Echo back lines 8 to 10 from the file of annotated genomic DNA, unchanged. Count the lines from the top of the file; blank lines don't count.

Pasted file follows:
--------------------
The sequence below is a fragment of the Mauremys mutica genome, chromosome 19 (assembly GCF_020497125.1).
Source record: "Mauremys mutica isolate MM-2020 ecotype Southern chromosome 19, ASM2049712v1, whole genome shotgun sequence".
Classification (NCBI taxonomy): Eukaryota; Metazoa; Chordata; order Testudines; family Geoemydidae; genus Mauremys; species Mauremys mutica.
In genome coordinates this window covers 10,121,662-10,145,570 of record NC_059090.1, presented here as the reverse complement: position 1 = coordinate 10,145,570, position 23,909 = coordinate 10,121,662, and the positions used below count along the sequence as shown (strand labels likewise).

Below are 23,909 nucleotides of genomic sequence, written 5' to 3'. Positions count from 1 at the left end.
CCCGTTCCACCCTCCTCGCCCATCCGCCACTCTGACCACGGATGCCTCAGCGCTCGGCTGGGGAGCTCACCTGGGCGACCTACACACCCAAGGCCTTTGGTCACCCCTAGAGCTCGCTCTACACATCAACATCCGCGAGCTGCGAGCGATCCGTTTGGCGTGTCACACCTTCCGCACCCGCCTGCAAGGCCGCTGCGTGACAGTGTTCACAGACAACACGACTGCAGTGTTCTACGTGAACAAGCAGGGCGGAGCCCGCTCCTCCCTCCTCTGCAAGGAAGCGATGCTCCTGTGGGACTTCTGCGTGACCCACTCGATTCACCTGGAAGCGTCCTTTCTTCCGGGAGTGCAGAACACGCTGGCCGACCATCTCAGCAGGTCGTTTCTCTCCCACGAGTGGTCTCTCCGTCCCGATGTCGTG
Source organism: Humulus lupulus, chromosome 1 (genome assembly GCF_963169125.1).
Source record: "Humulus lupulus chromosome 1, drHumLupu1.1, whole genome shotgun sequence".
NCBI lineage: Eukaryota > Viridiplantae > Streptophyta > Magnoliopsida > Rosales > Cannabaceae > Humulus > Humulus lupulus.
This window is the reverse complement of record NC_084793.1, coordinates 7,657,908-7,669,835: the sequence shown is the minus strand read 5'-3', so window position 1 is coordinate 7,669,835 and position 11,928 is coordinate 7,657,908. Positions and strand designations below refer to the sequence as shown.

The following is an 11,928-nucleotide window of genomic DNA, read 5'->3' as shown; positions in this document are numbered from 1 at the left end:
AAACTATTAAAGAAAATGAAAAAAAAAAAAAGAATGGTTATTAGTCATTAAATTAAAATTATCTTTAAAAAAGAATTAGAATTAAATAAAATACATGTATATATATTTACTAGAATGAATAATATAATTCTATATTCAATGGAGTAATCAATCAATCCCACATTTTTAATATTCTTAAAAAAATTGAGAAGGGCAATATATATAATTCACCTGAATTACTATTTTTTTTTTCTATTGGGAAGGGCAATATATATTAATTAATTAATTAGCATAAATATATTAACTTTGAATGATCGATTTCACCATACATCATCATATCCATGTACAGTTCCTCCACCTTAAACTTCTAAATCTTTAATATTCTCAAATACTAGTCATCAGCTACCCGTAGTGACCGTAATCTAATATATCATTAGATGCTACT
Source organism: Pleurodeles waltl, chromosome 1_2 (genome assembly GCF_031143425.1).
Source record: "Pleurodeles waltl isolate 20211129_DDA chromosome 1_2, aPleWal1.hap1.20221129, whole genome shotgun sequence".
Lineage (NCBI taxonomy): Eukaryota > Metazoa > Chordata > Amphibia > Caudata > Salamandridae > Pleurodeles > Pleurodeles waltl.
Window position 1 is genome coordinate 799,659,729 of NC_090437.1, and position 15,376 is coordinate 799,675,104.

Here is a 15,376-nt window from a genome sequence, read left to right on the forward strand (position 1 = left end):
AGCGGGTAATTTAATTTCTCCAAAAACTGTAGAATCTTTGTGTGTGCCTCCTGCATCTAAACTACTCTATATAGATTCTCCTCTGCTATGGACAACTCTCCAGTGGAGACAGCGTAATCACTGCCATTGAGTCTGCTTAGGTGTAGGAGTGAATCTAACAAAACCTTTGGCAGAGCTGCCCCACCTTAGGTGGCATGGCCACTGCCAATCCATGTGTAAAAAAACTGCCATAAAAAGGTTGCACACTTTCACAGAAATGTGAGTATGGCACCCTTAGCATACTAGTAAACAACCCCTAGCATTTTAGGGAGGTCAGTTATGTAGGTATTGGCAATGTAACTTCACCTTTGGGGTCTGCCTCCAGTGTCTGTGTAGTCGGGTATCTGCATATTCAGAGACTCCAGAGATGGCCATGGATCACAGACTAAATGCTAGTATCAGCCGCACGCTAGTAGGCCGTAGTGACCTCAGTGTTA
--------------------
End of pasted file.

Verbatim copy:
Source record: "Humulus lupulus chromosome 1, drHumLupu1.1, whole genome shotgun sequence".
NCBI lineage: Eukaryota > Viridiplantae > Streptophyta > Magnoliopsida > Rosales > Cannabaceae > Humulus > Humulus lupulus.
This window is the reverse complement of record NC_084793.1, coordinates 7,657,908-7,669,835: the sequence shown is the minus strand read 5'-3', so window position 1 is coordinate 7,669,835 and position 11,928 is coordinate 7,657,908. Positions and strand designations below refer to the sequence as shown.